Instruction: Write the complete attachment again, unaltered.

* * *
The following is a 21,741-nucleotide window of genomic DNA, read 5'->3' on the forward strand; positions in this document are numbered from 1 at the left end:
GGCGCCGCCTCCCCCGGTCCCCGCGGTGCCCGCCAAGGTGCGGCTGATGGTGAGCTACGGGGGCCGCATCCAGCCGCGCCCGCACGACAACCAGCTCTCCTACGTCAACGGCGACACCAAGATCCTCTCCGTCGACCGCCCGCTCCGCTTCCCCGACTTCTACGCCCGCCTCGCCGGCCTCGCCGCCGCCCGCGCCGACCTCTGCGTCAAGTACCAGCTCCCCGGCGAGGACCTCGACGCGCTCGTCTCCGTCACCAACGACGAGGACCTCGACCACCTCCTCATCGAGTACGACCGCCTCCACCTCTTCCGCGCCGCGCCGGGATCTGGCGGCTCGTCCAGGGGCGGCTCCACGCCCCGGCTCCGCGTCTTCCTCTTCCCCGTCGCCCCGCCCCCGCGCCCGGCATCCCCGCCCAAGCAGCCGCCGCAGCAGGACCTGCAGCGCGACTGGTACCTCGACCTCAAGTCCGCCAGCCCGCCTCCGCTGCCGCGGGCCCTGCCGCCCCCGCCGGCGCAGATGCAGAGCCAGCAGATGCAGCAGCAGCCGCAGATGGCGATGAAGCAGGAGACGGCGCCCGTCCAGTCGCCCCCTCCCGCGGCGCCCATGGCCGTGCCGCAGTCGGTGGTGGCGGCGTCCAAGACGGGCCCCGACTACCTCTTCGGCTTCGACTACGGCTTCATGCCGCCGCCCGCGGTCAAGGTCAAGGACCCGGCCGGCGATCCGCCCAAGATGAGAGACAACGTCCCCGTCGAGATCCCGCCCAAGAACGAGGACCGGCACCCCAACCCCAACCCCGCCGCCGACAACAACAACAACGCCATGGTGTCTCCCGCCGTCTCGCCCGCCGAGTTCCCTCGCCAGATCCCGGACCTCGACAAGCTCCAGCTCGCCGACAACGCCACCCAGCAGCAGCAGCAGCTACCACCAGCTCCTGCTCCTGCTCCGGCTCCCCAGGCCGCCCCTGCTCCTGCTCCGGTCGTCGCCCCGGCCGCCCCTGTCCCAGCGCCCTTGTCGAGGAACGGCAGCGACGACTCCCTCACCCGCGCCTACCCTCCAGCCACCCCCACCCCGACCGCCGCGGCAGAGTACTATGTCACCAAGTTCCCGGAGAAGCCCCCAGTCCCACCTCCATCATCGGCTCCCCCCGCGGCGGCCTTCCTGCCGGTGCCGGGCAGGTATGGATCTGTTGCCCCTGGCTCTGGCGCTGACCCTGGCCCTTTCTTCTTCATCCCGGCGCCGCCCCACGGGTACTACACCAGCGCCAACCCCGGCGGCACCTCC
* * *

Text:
The following is a 21,741-nucleotide window of genomic DNA, read 5'->3' on the forward strand; positions in this document are numbered from 1 at the left end:
GGCGCCGCCTCCCCCGGTCCCCGCGGTGCCCGCCAAGGTGCGGCTGATGGTGAGCTACGGGGGCCGCATCCAGCCGCGCCCGCACGACAACCAGCTCTCCTACGTCAACGGCGACACCAAGATCCTCTCCGTCGACCGCCCGCTCCGCTTCCCCGACTTCTACGCCCGCCTCGCCGGCCTCGCCGCCGCCCGCGCCGACCTCTGCGTCAAGTACCAGCTCCCCGGCGAGGACCTCGACGCGCTCGTCTCCGTCACCAACGACGAGGACCTCGACCACCTCCTCATCGAGTACGACCGCCTCCACCTCTTCCGCGCCGCGCCGGGATCTGGCGGCTCGTCCAGGGGCGGCTCCACGCCCCGGCTCCGCGTCTTCCTCTTCCCCGTCGCCCCGCCCCCGCGCCCGGCATCCCCGCCCAAGCAGCCGCCGCAGCAGGACCTGCAGCGCGACTGGTACCTCGACCTCAAGTCCGCCAGCCCGCCTCCGCTGCCGCGGGCCCTGCCGCCCCCGCCGGCGCAGATGCAGAGCCAGCAGATGCAGCAGCAGCCGCAGATGGCGATGAAGCAGGAGACGGCGCCCGTCCAGTCGCCCCCTCCCGCGGCGCCCATGGCCGTGCCGCAGTCGGTGGTGGCGGCGTCCAAGACGGGCCCCGACTACCTCTTCGGCTTCGACTACGGCTTCATGCCGCCGCCCGCGGTCAAGGTCAAGGACCCGGCCGGCGATCCGCCCAAGATGAGAGACAACGTCCCCGTCGAGATCCCGCCCAAGAACGAGGACCGGCACCCCAACCCCAACCCCGCCGCCGACAACAACAACAACGCCATGGTGTCTCCCGCCGTCTCGCCCGCCGAGTTCCCTCGCCAGATCCCGGACCTCGACAAGCTCCAGCTCGCCGACAACGCCACCCAGCAGCAGCAGCAGCTACCACCAGCTCCTGCTCCTGCTCCGGCTCCCCAGGCCGCCCCTGCTCCTGCTCCGGTCGTCGCCCCGGCCGCCCCTGTCCCAGCGCCCTTGTCGAGGAACGGCAGCGACGACTCCCTCACCCGCGCCTACCCTCCAGCCACCCCCACCCCGACCGCCGCGGCAGAGTACTATGTCACCAAGTTCCCGGAGAAGCCCCCAGTCCCACCTCCATCATCGGCTCCCCCCGCGGCGGCCTTCCTGCCGGTGCCGGGCAGGTATGGATCTGTTGCCCCTGGCTCTGGCGCTGACCCTGGCCCTTTCTTCTTCATCCCGGCGCCGCCCCACGGGTACTACACCAGCGCCAACCCCGGCGGCACCTCC